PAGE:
My thumb isn’t exactly green, but it has developed a vaguely-greenish tint over the years. It’s maybe a chartreuse by now.
(Side question: how many of you think of chartreuse as being a color in the pink-red-purple range, instead of the yellowish-green that it is? I’m genuinely curious, because it seems to be a “thing.” I’d love to hear from you in the comments!)
Image via FreeImages.com/Sarah Williams
So that’s chartreuse??
Back to my chartreuse thumb–I love plants, but I have a system of what I loosely label “natural selection” happening at my house. If a plant can survive my sometimes-sporadic care, it is welcome to stay and thrive all it wants. If it doesn’t make it? Cue the guilt.
Aloe vera is a plant that falls somewhere in between for me. I can keep an aloe plant alive for a fairly long time, but then, all of a sudden, the decline begins and I start covering mirrors in my house. (No, not really.) Still, aloe vera is a wonderful, multi-purpose plant, so I love to have one here.
*NOTE: Aloe vera is toxic to cats and dogs, so if you choose to have an aloe plant, keep it somewhere pets can’t reach! If you’d prefer not to keep an aloe plant at all, aloe vera gel is available. Just check the label, to be sure it’s pure.
How do I love thee, aloe vera? Let me count the ways:
Image via pixabay/unsplash
- Helps to treat minor burns, including sunburns–This is why I usually keep aloe handy, somewhere in the vicinity of my stove. According to the University of Maryland Medical Center, aloe compounds help reduce pain and inflammation, while promoting skin growth and repair. Just snip off an aloe leaf (as close to the base as possible, without disturbing the roots–although I sometimes only take the tip of a leaf), split it open to access the gel and rub the gel over the burn. DON’T apply to open wounds.
- Bug bites or minor skin irritations–As with treating minor burns, aloe’s antibacterial properties can help heal skin irritations and bring relief to bug bites (it helps with pain and discomfort very quickly).
- Bruises–Aloe is said to speed up recovery time when applied to bruises, by sealing the skin and offering healing properties.
- Rashes, cold sores–Since aloe has anti-bacterial and anti-fungal properties, it can help heal minor rashes, itchy spots, and cold sores. Simply apply the gel to the area three times a day, until the rash, etc. has healed completely. Image via pixabay/Birgit_H
- Acne–Aloe has been shown to help heal existing acne and acne scars, but it probably won’t prevent future breakouts.
- Moisturizer/aftershave lotion–Although aloe vera is not sufficient to moisturize skin properly on its own, it can act as a soothing component to a moisturizing system (when combined with emollients–e.g. jojoba, rosehip, or avocado oils; shea or cocoa butter–and humectants–e.g. lecithin, glycerin, or panthenol/Vitamin B5). Such a moisturizing system would work great as an aftershave treatment, as well.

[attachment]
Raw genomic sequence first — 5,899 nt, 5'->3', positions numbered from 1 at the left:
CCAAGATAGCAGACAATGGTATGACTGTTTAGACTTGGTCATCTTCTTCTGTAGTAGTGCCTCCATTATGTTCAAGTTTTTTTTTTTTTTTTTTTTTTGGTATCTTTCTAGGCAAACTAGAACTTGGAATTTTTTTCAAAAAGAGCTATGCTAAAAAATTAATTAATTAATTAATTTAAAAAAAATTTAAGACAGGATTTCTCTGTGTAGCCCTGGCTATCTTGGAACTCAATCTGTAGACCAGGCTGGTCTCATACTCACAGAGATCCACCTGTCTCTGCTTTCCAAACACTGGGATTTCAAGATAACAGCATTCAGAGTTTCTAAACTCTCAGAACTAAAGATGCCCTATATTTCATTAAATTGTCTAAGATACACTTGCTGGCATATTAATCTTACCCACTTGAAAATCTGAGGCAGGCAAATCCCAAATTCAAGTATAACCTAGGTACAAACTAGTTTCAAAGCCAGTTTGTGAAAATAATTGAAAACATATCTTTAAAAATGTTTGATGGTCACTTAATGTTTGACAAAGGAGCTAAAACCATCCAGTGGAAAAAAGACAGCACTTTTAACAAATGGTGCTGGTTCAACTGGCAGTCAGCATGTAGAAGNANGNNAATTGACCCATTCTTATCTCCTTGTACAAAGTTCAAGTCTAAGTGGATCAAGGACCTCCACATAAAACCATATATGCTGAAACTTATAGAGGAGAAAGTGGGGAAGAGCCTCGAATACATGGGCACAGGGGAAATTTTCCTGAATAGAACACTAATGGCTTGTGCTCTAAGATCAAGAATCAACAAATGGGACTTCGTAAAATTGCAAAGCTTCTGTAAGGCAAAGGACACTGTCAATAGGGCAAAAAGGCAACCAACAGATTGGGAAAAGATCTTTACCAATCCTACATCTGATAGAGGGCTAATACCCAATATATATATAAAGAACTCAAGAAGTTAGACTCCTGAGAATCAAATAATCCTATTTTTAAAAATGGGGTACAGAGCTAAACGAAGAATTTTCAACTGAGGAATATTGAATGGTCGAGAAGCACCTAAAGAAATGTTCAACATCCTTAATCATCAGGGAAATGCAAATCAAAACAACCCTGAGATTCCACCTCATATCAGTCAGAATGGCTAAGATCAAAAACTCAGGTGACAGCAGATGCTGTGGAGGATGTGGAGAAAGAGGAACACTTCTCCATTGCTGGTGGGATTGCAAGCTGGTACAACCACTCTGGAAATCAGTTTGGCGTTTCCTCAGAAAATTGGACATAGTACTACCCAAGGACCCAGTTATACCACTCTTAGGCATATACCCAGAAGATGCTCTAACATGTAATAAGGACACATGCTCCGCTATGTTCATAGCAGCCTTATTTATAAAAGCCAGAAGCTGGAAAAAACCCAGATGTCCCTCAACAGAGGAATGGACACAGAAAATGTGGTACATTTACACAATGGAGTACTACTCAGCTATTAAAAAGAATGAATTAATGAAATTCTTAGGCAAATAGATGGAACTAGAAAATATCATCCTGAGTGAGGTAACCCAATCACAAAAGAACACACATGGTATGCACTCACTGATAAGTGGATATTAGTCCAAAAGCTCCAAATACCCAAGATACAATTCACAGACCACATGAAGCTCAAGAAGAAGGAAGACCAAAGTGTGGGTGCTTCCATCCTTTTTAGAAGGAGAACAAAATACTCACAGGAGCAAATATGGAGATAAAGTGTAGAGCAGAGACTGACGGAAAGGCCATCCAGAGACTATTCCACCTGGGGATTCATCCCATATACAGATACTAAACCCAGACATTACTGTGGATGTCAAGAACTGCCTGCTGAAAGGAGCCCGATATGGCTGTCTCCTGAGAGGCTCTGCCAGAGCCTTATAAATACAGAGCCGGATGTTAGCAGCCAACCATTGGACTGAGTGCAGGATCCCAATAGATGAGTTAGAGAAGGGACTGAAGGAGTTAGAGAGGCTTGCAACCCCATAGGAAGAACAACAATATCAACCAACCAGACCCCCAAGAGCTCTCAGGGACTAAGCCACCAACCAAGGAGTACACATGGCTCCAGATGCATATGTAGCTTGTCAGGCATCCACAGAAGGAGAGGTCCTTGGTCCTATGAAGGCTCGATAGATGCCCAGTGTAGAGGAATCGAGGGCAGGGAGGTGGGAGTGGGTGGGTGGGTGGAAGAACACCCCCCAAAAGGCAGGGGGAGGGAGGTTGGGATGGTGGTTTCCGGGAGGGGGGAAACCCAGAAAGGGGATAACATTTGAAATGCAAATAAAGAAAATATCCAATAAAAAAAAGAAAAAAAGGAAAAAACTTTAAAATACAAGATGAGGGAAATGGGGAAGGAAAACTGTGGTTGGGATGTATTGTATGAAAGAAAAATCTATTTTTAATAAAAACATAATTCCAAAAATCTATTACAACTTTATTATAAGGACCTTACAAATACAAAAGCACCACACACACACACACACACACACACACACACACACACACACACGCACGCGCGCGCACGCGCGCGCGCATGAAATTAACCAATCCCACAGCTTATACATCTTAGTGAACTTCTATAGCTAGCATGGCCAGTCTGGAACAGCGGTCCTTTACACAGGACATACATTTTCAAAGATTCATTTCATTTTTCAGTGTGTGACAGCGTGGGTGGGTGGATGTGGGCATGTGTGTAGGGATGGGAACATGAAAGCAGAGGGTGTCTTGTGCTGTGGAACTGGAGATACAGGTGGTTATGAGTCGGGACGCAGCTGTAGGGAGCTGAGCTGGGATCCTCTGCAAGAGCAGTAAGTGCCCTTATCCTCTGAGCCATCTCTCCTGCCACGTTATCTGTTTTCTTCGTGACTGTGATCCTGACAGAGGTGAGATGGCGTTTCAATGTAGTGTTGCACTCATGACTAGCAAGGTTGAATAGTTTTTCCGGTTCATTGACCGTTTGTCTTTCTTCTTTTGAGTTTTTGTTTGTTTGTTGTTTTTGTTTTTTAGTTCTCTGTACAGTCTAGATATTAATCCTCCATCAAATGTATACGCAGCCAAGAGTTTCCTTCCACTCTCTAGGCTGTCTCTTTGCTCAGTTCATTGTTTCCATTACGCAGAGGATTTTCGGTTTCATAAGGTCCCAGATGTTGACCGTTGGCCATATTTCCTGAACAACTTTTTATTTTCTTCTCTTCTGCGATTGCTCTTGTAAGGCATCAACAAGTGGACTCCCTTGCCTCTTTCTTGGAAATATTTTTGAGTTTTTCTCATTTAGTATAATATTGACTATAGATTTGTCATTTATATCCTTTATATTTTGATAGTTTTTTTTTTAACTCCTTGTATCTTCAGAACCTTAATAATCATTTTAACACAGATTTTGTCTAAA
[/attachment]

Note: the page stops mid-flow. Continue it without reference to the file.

- Face mask–To improve skin’s color and texture while reducing inflammation, apply a thin layer of aloe vera gel to your face and let dry, then remove with warm water and a wash cloth. Some people may find this drying to their skin, so be sure to follow with a moisturizer (see above).
- Anti-aging treatment–As part of a moisturizing treatment (see above), aloe is believed to help reduce and/or prevent wrinkles.
Image via pixabay/PollyDot
More about aloe vera:
Aloe vera is a succulent, one of hundreds of varieties of aloe plants. Though cactus-like in appearance, it is related to lilies and onions.
In caring for your aloe vera plant, you can mix some sand in with your soil and allow it to dry between waterings. Drench the soil completely when it’s time to water your aloe, but make sure the soil drains well. Aloe plants do not like standing water.
Aloe vera does not need to be fertilized, but if you choose to add a fertilizer to the soil, do it once a year (in the spring) and use a very diluted version of the fertilizer (if using your aloe for medicinal purposes, make sure you use a fertilizer for edible plants). Aloe plants are accustomed to growing in harsh conditions and usually do better in similar environments within your home.
To propagate, remove “pups” or small offshoots with their roots intact and replant. Wait until the pup is about one fifth the size of the mother plant before separating. (Sometimes they will need to be cut away from the mother plant.)
Propagating the plant through cuttings can also be done, but it is tricky and not often successful. Cut the leaf close to the base of the plant, allow the cut area to dry (one week) before replanting, to avoid infection. Dip in a rooting hormone and replant.
**Some people recommend taking aloe internally, but not enough research has been done to convince me. It is known to be dangerous when taken internally by pregnant (also possibly lactating) women. I feel similarly reluctant about using aloe to treat dental or mouth issues. Also, some people are allergic to aloe, so you should stop using it if you develop a rash or any other symptoms of an allergic reaction.
***This post is intended as a reference only and NOT to take the place of any medical advice. Always check with your doctor before trying any new treatments, including natural ones.
Image via pixabay/strecosa
So, do you keep aloe vera in your home? Have you tried using it for any of the above issues? Any last thoughts on the color chartreuse?? 🙂